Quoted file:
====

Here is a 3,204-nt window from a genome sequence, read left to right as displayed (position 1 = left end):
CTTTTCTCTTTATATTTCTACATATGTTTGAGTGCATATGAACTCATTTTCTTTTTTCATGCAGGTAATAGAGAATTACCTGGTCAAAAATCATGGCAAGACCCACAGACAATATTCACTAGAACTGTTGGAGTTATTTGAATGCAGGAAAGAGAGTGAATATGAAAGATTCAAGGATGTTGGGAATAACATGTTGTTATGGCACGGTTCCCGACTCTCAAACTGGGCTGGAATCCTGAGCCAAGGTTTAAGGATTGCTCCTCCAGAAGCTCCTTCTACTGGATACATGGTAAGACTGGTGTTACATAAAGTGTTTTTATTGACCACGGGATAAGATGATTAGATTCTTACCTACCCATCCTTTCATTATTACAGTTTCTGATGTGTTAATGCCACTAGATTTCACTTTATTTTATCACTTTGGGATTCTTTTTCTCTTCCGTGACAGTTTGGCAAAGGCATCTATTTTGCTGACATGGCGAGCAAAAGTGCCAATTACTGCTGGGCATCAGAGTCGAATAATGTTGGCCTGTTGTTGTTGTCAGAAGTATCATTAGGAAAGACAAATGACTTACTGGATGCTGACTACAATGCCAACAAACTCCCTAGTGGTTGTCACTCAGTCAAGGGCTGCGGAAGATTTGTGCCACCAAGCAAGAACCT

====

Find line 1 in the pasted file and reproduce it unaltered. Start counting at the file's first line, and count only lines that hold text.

Here is a 3,204-nt window from a genome sequence, read left to right as displayed (position 1 = left end):